3- Media - realistic sound production from samples and/or modeling.

4- Audio - realistic sound reproduction by amplifier and transducers.
_____

Assuming one has: a good digital piano action, optimized computer performance in the time domain, and a good headphone setup, I think the greatest area for potential improvement is "Media."

Interestingly, I tried the Roland V-Drums tonight with some cheap headphones. I think Roland absolutely killed acoustic drums here (but it is expensive and the cymbals are mediocre). The physical mesh surface is superb, latency unnoticable, and has realistic sounding media. Roland used "high resolution velocity" of 317 which might have made for superb dynamics. Comparing an acoustic snare to V-Drums, I "think" I can hear what is going on. Perhaps Roland make the sound so interesting by adding:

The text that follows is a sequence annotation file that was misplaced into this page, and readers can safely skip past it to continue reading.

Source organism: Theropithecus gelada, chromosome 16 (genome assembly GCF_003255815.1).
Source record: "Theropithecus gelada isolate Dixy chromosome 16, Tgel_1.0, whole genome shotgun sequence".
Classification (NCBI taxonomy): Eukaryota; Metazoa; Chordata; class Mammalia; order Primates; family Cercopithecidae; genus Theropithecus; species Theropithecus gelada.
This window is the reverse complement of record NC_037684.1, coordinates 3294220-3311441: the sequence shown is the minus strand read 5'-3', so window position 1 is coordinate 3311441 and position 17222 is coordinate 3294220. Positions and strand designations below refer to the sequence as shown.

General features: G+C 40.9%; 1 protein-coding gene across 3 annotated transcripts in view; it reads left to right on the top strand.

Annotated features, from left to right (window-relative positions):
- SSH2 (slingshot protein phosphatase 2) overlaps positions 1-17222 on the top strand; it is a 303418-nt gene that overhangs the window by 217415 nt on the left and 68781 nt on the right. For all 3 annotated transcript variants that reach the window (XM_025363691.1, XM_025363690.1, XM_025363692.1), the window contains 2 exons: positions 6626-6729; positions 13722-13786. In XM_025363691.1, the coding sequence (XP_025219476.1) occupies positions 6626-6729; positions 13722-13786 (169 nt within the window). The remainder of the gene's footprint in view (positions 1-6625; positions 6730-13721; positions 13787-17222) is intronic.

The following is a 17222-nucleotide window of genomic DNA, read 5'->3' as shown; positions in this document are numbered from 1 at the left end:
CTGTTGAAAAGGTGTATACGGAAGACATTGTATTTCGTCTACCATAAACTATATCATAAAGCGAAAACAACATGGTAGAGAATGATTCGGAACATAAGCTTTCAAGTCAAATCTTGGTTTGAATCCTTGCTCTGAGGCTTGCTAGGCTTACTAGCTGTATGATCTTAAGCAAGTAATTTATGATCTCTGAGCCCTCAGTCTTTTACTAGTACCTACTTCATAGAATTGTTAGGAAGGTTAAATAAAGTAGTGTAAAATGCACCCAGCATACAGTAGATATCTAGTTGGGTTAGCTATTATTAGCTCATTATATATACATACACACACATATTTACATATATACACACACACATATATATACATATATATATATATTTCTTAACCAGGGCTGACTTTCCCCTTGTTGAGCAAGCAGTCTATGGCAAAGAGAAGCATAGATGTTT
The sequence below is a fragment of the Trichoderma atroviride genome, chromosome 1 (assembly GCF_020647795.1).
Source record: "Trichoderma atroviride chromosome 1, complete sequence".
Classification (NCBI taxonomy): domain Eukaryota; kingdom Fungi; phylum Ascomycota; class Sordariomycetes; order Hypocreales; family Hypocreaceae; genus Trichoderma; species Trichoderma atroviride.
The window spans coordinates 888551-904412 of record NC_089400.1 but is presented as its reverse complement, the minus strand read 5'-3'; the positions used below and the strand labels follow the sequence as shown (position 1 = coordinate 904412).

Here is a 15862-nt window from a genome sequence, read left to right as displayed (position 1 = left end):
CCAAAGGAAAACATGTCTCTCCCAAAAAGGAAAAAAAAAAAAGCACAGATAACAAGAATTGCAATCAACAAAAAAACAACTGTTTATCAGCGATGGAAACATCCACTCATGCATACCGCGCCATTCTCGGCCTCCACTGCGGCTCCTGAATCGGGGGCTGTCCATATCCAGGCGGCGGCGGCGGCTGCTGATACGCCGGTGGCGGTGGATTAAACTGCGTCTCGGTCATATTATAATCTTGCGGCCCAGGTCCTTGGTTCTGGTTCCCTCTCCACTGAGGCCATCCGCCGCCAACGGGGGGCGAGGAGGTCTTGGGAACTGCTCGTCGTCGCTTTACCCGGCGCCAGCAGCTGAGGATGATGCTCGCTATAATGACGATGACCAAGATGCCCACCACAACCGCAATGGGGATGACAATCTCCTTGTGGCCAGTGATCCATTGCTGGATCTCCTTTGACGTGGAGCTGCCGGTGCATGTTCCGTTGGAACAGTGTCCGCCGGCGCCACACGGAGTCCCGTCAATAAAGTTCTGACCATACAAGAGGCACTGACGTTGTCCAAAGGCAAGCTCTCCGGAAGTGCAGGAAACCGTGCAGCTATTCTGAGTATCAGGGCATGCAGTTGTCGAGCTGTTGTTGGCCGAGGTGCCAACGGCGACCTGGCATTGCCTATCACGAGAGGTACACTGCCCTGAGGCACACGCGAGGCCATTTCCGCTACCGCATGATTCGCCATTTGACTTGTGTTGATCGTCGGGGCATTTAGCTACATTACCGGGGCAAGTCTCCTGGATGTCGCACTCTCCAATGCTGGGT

a. slight randomness in velocity
b. (lots of) round robin "samples"
c. no randomness in timing

A snare drum has got to be much easier to replicate than a grand piano is. Maybe these factors also are critical for digital piano reproduction. What if we apply them to Garritan CFX? For me, Garritan CFX loses a bit of realism when I practice a short section and the sound is identical over and over again. A few ideas that might work with a DAW:

a. Introduce slight randomness in velocity to each note.

b. Introduce say 5 round robin "samples".
Not quite sure how to do this. Maybe we could:

*** run 5 instances of Garritan CFX, each with slightly different settings (eg pitch, mic gains, sympathetic resonance etc.) but that would require a monster computer.

*** run 2 instances of Garritan CFX with slightly different settings. Then have the DAW "randomly" mix the output.